Saturn is easily the most beautiful planet outside of Earth in the solar system. This is in part because of its rings, which adds to its uniqueness. Even the band of clouds that are about the planet adds to this beauty. The stunning Saturn's hexagonal storm images reveal the beauty of space in general, which is something astronomers look for on the planet.
The hexagonal storm on Saturn is located at its north pole. Since it was discovered some 40 years ago, it has continued to fascinate astronomers and other scientists. The hexagonal storm itself has remained constant in its place, barely moving at all.
This is somewhat in contrast to the planet itself, which is always enveloped by clouds moving at different speeds. These cloud movements reflect the winds that are on Saturn, which are some of the fastest seen in the solar system. Winds as fast as 1,650 kph can be found on Saturn.
The hexagonal storm at its north pole is large. It is believed to be 32,190 kilometers wide, according to the Daily Mail. While it is stationary, winds within the storm can reach to as much as 400 kph. The clouds within the hexagonal storm are being moved by this high-speed wind.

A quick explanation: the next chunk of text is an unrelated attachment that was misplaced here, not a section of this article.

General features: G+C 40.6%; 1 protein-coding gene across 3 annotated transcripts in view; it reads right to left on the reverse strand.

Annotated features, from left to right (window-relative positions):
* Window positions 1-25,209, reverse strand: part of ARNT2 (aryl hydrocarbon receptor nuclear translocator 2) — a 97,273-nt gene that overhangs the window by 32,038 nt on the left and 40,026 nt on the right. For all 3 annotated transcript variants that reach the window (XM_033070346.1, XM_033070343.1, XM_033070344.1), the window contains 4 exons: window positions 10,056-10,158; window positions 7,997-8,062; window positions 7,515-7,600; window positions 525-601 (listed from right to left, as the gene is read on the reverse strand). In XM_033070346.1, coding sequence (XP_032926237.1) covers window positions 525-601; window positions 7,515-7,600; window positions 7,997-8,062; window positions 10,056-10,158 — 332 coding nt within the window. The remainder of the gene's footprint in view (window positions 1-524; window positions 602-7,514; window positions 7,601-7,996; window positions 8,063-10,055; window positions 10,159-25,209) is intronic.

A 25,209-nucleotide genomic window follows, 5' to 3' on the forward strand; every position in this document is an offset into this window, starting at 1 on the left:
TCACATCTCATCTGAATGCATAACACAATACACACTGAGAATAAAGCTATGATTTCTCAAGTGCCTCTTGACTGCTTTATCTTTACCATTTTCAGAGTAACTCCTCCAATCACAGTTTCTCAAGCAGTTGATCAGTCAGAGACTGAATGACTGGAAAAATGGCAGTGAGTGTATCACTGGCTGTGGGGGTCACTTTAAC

What is even more fascinating about the hexagonal storm is that it changes color. The north polar region has been observed to change colors from blue to gold. This phenomenon has yet to be explained by scientists, though it is speculated that it could be because of Saturn's changing seasons.
What keeps the hexagon shape are the winds below the cloud level, as Space.com notes. This has also been simulated by scientists using a computer model to illustrate Saturn's hexagonal cloud. More analysis would be done to determine how the hexagonal storm on Saturn exists the way it is.
The images of the hexagonal storm have been taken by the Cassini spacecraft using a side angle camera. Professor Raul Morales-Juberias of the New Mexico Institute of Mining and Technology said that numerical models have been able to reproduce some of the characteristics of the storm, but not all of it have been reproduced. The large hexagonal storm has also been found to rotate at the same time as Saturn's rotation.
Saturn would continue to be studied for years to come. Its beauty attracts astronomers, both amateurs and professionals alike. The stunning Saturn's hexagonal storm images reveal the beauty of space, as well as the mysteries it contains. Earlier it has been reported that Saturn's rings are made up of tiny ice particles.